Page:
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lucas
science forum beginner

Joined: 03 Feb 2005
Posts: 7

Posted: Thu Jul 06, 2006 6:24 pm    Post subject: Unconstrained nonlinear programming: problem with the proof of the Global Convergence Theorem

Hi,

i'am studying methods for unconstrained nonlinear programming. The book
of reference is that of Luenberger "Linear and
Nonlinear Programming". I have a problem with the proof of the theorem
of Global Convergence. I present some of the
concept that are necessary to understand the theorem. I hope that
someone out there can clarify to me the proof!!! :)

Def1
The book first define an "algorithm" A as a mapping defined on a set X
that assign to every point of X a subset of X.

Def2
Than it follows the definition of "descent function": let G be a subset
of X and A an algorithm on X. A continuous real-valued
function Z on X is said to be a "descent function" for G and A if it
satisfies
i) if x is not in G and y is in A(x) then Z(y) < Z(x)
ii) if x is in G and y is in A(x) then Z(y) <= Z(x).

G is called informally the solution set. The basic idea of the descent
function is that for points outside the solution set, a single
step of the algorithm yields a decrease in the value of Z.

Def3
A point-to-set mapping A from X to Y is said to be closed at x of X if
the assumptions
i) x_k -> x, x_k in X
ii) y_k -> y, y_k in A(x_k)

imply

iii) y in A(x).

The global convergence theorem says the following.

GCT Theorem

Let A be an algorithm on X, and suppose that , given x_0, the sequence
{x_k} k=0 -> inf is generated satisfying

x_k+1 is in A(x_k).

Let a solution set G (subset of X) be given, and suppose
i) all points x_k are contained in a compact set S subset of X
ii)there is a continuous function Z on X such that
a) if x is not in G then Z(y) < Z(x) for all y in A(x)
b) if x is in G then Z(y) <= Z(x) for all y in A(x)

iii) the mapping A is closed a points outside G.

Then the limit of any convergent subsequence of {x_k} is a solution.

Proof.

Suppose the convergent subsequence {x_k}, k in a subset K of N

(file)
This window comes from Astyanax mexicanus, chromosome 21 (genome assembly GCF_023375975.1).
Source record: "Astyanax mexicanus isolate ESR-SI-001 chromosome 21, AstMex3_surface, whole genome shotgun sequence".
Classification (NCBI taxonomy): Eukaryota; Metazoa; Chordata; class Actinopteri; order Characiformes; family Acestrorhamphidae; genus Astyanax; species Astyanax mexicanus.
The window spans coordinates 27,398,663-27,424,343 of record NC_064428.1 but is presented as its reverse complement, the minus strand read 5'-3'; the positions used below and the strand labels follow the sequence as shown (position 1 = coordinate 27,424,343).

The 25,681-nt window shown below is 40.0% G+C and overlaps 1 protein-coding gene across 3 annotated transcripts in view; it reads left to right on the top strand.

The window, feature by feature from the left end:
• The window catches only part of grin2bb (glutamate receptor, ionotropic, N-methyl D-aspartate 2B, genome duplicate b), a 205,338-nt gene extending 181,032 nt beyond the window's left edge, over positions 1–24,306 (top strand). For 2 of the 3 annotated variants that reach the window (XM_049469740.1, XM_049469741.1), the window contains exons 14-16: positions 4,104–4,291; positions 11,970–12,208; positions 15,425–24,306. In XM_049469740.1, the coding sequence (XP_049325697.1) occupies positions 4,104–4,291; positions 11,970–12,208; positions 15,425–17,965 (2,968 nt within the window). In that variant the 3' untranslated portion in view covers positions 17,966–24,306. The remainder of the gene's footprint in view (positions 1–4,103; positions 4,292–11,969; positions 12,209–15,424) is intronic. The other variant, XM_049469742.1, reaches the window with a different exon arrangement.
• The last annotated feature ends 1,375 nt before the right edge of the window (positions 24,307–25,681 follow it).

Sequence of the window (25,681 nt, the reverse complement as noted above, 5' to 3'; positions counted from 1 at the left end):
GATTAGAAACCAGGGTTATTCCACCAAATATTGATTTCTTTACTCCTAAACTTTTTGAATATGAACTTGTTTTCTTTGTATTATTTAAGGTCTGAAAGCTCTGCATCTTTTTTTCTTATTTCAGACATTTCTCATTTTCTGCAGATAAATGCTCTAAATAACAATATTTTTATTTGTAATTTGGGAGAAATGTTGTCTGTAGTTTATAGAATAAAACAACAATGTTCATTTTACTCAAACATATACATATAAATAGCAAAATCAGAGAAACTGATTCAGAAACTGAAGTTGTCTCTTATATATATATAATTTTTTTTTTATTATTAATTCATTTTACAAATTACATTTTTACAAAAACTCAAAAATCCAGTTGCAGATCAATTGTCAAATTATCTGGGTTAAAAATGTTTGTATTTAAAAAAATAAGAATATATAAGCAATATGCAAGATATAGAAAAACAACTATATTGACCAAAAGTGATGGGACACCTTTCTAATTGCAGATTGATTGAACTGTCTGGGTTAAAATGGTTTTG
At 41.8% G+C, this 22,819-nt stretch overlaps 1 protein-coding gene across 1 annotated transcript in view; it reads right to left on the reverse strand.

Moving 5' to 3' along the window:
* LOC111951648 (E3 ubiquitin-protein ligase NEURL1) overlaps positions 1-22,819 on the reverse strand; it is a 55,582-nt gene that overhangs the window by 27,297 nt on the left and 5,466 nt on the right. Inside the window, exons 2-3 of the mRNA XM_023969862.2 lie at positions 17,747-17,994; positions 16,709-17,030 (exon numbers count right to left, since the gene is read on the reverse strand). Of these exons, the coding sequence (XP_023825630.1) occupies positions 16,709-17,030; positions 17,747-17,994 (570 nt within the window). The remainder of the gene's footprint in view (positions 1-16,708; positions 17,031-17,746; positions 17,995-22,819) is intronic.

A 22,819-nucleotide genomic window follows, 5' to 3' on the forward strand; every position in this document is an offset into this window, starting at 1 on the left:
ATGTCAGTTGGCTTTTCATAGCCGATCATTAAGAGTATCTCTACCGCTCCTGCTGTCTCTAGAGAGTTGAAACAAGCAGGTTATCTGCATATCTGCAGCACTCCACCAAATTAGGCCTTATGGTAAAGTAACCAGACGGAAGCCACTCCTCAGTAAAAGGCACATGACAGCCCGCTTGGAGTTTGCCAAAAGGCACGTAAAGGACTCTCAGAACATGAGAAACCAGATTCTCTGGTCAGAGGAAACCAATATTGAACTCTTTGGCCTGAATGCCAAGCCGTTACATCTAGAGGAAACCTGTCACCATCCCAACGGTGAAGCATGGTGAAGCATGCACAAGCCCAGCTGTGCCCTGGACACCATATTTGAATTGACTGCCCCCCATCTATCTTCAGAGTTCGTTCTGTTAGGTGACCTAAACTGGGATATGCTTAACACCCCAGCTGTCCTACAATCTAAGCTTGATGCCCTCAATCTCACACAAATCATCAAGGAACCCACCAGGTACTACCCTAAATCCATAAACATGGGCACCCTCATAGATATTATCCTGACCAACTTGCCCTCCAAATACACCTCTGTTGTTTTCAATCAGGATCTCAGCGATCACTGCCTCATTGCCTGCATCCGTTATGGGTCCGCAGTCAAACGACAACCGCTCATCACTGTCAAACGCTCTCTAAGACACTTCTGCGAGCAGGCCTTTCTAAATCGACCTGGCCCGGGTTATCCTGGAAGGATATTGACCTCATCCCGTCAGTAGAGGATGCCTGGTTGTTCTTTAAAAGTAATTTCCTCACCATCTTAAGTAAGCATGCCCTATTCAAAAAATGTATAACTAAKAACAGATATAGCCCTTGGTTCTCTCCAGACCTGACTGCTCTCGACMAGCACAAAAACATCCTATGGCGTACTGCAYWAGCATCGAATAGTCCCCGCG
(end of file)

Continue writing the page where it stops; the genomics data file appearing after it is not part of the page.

converges to the limit x (note:we are using a subsequence
of the original sequence x_k; since S is compact there is a subsequence
of the original sequence that converges).
Since Z is continuous, it follows that for k in K, Z(x_k) -> Z(x). This
means that Z is convergent to the respect of the subsequence,
and we shall show that it is convergent with respect to the entire
sequence. By the monotonicity of Z on the sequence {x_k} we
have Z(x_k) - Z(x) >= 0 for all k. By the convergence of Z on the
subsequence, there is, for a given e > 0, an element of K, say h,
such that Z(x_k) - Z(x) < e for all k > h, with k in K.
Thus for all k > h

Z(x_k) - Z(x) = Z(x_k) - Z(x_h) + Z(x_h) - Z(x) < e,

which shows that Z(x_k) -> Z(x).

To complete the proof it is only necessary to show that x is a
solution. Suppose x is not a solution. Consider the subsequence {x_k+1}
with
k+1 in K. (note: the text write {x_k+1} K, where K is a subscript of
{x_k+1}...i don't know what he want to say here...). Since all members
of
this sequence are contained in a compact set, there is a set L, subset
of K such that {x_k+1} L converges to some limit x' (note:who says
that there is a x' different from x?). We thus have x_k->x, k in L, and
x_k+1 in A(x_k) with x_k+1 -> x', k in K (note:this is really
incomprensible
to me...). Thus since A is closed at x it follows that x' is in A(x).
But from above, Z(x') = Z(x) wich contradicts the fact that Z is a
descent function.

qed.

The first part shows that if a subsequence of the original sequence x_k
converges to x, than Z converges with respect to the original
sequence also to x. The line

Z(x_k) - Z(x) = Z(x_k) - Z(x_h) + Z(x_h) - Z(x) < e,

is not clear to me. I can say that Z(x_k) - Z(x_h) <= 0 because k > h
and Z is monotone. But i know that Z(x_h) - Z(x) is >= 0. And i can't
say
that Z(x_h) - Z(x) < e because we have assumed that *only* for k > h
(and not >= h) we have that Z(x_k) - Z(x) < e.

The second part is totally unclear to me.

Peter Spellucci
science forum Guru

Joined: 29 Apr 2005
Posts: 702

Posted: Mon Jul 10, 2006 3:45 pm    Post subject: Re: Unconstrained nonlinear programming: problem with the proof of the Global Convergence Theorem

kingpin@freemail.it writes: